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Elevator Injuries

An elevator accident may seem like a rare occurrence, but these incidents are actually quite common. According to the most recent data from the Consumer Product Safety Commission (CPSC) and Bureau of Labor Statistics (BLS), elevator and escalator incidents seriously injure around 17,000 people in the U.S. each year. That’s more than 1,400 injuries per month.

We take them for granted, but elevators and escalators are powerful machines. They are linked to 31 fatalities per year, with elevators accounting for 90% of those deaths (and 60% of serious injuries). They pose risks not only for the millions of pedestrians who use them, but for the scores of people who work in or near them. Indeed, the 31 fatalities are nearly split between workers (14) and pedestrians (17).

Elevator injuries are common, and they can be severe. If you were injured in an elevator or escalator accident, you may be able to recover significant financial compensation. Keep reading to learn how a Morgan & Morgan elevator accident lawyer can help.

Causes of Elevator Accidents

As harmless as they may seem, elevators have the potential to injure a person in myriad ways. Some elevator accidents are unavoidable flukes, but others have preventable causes:

  • Inadequate training for onsite workers
  • Lack of barriers to prevent falls down shafts
  • Lack of fall protection
  • Elevators still operational when out of service/undergoing repairs
  • Inadequate elevator inspection and/or maintenance

Types of Elevator Accidents

Here are some of the most common elevator and escalator incidents that cause serious injury or death:

  • Fall down elevator shaft or fall from escalator
  • Caught in or between moving elevator/escalator parts
  • Struck by elevator or counterweight
  • Elevator or elevator platform collapse

As noted in a consumer alert the CPSC issued earlier this year, children can be crushed in the gap between the elevator car door and the elevator hoistway door in some home elevators. The CPSC warned: “Children, some as young as two and as old as 12, have been crushed to death in this gap, suffering multiple skull fractures, fractured vertebrae and traumatic asphyxia.”

Elevator Accident Injuries

Elevator-related injuries can be gruesome, even fatal. These are some of the most common injuries that occur in these cases:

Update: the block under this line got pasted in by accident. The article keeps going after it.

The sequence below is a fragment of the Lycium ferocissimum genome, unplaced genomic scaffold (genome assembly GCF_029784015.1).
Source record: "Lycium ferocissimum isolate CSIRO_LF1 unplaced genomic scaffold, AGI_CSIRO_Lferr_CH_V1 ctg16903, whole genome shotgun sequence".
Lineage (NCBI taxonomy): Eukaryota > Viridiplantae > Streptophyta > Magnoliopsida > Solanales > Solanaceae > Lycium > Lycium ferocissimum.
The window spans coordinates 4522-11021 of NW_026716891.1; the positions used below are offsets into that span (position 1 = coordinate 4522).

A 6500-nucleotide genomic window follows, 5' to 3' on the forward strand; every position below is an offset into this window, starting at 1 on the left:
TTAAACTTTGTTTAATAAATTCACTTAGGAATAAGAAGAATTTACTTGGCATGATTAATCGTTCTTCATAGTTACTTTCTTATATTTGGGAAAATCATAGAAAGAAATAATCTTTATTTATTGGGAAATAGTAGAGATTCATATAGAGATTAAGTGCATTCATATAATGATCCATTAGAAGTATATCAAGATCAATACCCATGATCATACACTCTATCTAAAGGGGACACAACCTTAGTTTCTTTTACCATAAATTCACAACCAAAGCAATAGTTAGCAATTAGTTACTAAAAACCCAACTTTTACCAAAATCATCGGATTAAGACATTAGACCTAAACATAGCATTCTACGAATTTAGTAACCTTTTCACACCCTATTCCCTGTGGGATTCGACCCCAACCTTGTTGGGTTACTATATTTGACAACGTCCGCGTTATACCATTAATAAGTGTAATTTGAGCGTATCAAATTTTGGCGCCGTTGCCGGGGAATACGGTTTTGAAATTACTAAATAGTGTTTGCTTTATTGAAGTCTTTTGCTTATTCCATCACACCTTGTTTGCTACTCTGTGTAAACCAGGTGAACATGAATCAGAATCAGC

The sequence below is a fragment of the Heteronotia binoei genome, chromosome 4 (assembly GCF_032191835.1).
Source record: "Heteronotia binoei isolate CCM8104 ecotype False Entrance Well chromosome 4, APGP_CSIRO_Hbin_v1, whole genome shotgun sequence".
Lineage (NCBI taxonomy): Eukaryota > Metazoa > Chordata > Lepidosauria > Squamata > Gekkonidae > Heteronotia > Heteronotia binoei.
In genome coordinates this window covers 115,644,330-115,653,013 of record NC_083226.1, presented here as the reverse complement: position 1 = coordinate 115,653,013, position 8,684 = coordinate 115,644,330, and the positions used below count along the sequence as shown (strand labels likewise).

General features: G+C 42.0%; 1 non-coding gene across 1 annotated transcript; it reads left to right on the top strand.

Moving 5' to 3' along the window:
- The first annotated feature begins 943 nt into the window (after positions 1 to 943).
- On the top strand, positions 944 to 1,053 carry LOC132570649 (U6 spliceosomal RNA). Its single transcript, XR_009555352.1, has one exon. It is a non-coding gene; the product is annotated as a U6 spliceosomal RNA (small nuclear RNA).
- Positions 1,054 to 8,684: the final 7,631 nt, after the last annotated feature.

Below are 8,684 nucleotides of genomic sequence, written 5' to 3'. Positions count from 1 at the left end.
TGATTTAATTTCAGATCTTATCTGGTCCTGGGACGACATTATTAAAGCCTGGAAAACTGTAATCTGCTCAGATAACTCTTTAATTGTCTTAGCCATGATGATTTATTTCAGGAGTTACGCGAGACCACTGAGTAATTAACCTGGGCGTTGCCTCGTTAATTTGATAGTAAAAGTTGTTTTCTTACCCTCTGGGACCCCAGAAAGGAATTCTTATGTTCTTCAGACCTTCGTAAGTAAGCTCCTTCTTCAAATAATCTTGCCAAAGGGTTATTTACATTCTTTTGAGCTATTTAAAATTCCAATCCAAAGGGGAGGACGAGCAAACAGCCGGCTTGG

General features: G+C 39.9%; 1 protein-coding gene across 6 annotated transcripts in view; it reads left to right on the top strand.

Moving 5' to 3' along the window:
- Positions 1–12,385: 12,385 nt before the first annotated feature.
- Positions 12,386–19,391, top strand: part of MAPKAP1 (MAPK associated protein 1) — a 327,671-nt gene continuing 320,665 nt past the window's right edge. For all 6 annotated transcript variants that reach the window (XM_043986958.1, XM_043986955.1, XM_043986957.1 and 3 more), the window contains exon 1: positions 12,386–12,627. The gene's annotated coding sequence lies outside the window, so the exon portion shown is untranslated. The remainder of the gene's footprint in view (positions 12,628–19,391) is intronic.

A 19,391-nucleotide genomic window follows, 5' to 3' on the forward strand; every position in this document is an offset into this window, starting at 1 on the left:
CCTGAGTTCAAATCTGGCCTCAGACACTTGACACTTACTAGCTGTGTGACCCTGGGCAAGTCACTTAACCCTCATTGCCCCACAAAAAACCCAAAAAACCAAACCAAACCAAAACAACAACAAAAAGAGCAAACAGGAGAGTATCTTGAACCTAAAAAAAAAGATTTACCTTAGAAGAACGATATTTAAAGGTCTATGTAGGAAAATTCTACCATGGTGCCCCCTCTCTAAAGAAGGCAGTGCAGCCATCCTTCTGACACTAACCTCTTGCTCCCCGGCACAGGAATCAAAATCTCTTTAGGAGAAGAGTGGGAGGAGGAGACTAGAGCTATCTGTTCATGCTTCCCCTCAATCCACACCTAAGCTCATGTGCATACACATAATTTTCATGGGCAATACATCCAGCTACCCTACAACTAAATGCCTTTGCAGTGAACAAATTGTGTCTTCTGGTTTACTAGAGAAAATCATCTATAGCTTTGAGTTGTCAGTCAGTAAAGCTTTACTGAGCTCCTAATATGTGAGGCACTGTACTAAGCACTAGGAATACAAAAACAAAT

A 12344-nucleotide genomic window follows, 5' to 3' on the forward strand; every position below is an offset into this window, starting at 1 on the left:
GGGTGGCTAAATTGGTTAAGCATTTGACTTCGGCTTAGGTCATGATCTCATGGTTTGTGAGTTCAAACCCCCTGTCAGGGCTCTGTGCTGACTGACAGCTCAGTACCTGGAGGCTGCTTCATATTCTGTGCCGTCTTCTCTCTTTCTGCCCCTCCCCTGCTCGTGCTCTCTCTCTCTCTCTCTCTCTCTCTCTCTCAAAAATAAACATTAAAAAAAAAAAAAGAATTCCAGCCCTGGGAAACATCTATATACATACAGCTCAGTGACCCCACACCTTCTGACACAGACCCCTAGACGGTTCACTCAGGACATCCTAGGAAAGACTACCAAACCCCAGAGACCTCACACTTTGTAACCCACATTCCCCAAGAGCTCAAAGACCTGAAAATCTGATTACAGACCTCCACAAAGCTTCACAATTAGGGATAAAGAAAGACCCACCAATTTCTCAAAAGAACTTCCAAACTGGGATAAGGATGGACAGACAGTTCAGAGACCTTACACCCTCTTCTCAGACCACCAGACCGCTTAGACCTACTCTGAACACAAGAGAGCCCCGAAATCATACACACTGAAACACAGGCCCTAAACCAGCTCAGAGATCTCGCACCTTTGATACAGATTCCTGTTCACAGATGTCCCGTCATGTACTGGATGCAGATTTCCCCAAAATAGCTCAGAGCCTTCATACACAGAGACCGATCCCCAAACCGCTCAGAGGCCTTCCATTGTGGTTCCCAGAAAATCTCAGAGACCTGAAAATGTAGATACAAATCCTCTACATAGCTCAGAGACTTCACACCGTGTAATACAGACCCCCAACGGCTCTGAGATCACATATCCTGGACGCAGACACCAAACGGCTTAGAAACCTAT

• Broken bones
  • Ligament damage
  • Head injuries/concussion
  • Spinal injuries
  • Amputated limbs
  • Death

Proving Negligence

If you were injured in an elevator or escalator accident and believe that the elevator’s operator, manufacturer, or another party was at fault, you might be wondering how to go about proving it. “Negligence” is the legal term for liability or responsibility in an accident. Proving liability generally involves satisfying the following criteria:

  • The other party owed you a duty of care. They were responsible for operating the elevator in a safe manner, and they failed to do so.
  • They breached their duty. The other party breached their legal obligation to avoid harming you.
  • Their breach caused the accident. The other party’s actions were responsible for the accident, making them legally liable.
  • There were losses suffered as a result. The other party’s actions caused you injury (physical or emotional) and/or property damage.

Potential Damages

If you or a loved one were injured in an elevator incident, you may be able to hire an elevator injury lawyer to seek compensation for:

  • Lost wages and diminished earning capacity
  • Past, current, and future medical bills
  • Pain and suffering
  • Physical therapy
  • Loss of life’s enjoyment
  • Funeral expenses

Speak to an Elevator Accident Lawyer

If you were injured in an elevator or escalator accident, contact an elevator injury lawyer at Morgan & Morgan. Our highly skilled attorneys can review the facts of your case to determine liability for your injury and help you collect financial compensation during this difficult time. To date, we have recovered more than $9 billion for our clients.

Best of all, we work on a contingency fee basis, so there’s no cost to get started, and we get paid only if you win. To learn more, schedule a free case evaluation now.

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